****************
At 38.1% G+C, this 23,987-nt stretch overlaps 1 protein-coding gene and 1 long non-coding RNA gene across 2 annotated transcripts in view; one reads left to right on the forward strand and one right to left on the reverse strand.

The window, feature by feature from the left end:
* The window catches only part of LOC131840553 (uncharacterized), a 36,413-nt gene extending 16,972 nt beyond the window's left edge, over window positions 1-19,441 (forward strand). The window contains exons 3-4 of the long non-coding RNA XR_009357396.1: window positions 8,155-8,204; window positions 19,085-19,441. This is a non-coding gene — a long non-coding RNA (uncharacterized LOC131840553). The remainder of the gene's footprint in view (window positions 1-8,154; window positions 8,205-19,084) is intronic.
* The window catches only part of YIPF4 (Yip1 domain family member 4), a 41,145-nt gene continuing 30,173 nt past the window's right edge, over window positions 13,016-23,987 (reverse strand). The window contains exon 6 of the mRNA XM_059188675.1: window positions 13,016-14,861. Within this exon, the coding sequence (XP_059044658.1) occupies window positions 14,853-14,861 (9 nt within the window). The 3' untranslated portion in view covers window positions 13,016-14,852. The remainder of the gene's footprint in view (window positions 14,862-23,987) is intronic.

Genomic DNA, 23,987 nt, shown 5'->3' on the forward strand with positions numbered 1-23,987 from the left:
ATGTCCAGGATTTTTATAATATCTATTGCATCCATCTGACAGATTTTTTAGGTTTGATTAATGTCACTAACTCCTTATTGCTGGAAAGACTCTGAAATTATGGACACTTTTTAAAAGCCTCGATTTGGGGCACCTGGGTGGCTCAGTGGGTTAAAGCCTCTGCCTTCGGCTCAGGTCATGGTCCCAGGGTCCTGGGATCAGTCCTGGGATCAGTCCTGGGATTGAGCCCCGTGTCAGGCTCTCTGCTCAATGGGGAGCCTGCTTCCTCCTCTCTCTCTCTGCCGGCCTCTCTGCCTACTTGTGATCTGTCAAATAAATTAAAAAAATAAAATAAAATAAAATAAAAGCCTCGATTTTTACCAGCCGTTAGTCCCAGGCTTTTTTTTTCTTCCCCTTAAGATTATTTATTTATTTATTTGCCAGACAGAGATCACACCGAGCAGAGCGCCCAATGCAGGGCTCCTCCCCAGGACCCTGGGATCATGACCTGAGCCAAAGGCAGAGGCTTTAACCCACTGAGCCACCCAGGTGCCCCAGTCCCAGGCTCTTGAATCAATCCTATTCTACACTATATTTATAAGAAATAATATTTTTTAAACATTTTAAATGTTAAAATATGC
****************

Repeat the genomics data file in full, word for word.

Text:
At 38.1% G+C, this 23,987-nt stretch overlaps 1 protein-coding gene and 1 long non-coding RNA gene across 2 annotated transcripts in view; one reads left to right on the forward strand and one right to left on the reverse strand.

The window, feature by feature from the left end:
* The window catches only part of LOC131840553 (uncharacterized), a 36,413-nt gene extending 16,972 nt beyond the window's left edge, over window positions 1-19,441 (forward strand). The window contains exons 3-4 of the long non-coding RNA XR_009357396.1: window positions 8,155-8,204; window positions 19,085-19,441. This is a non-coding gene — a long non-coding RNA (uncharacterized LOC131840553). The remainder of the gene's footprint in view (window positions 1-8,154; window positions 8,205-19,084) is intronic.
* The window catches only part of YIPF4 (Yip1 domain family member 4), a 41,145-nt gene continuing 30,173 nt past the window's right edge, over window positions 13,016-23,987 (reverse strand). The window contains exon 6 of the mRNA XM_059188675.1: window positions 13,016-14,861. Within this exon, the coding sequence (XP_059044658.1) occupies window positions 14,853-14,861 (9 nt within the window). The 3' untranslated portion in view covers window positions 13,016-14,852. The remainder of the gene's footprint in view (window positions 14,862-23,987) is intronic.

Genomic DNA, 23,987 nt, shown 5'->3' on the forward strand with positions numbered 1-23,987 from the left:
ATGTCCAGGATTTTTATAATATCTATTGCATCCATCTGACAGATTTTTTAGGTTTGATTAATGTCACTAACTCCTTATTGCTGGAAAGACTCTGAAATTATGGACACTTTTTAAAAGCCTCGATTTGGGGCACCTGGGTGGCTCAGTGGGTTAAAGCCTCTGCCTTCGGCTCAGGTCATGGTCCCAGGGTCCTGGGATCAGTCCTGGGATCAGTCCTGGGATTGAGCCCCGTGTCAGGCTCTCTGCTCAATGGGGAGCCTGCTTCCTCCTCTCTCTCTCTGCCGGCCTCTCTGCCTACTTGTGATCTGTCAAATAAATTAAAAAAATAAAATAAAATAAAATAAAAGCCTCGATTTTTACCAGCCGTTAGTCCCAGGCTTTTTTTTTCTTCCCCTTAAGATTATTTATTTATTTATTTGCCAGACAGAGATCACACCGAGCAGAGCGCCCAATGCAGGGCTCCTCCCCAGGACCCTGGGATCATGACCTGAGCCAAAGGCAGAGGCTTTAACCCACTGAGCCACCCAGGTGCCCCAGTCCCAGGCTCTTGAATCAATCCTATTCTACACTATATTTATAAGAAATAATATTTTTTAAACATTTTAAATGTTAAAATATGC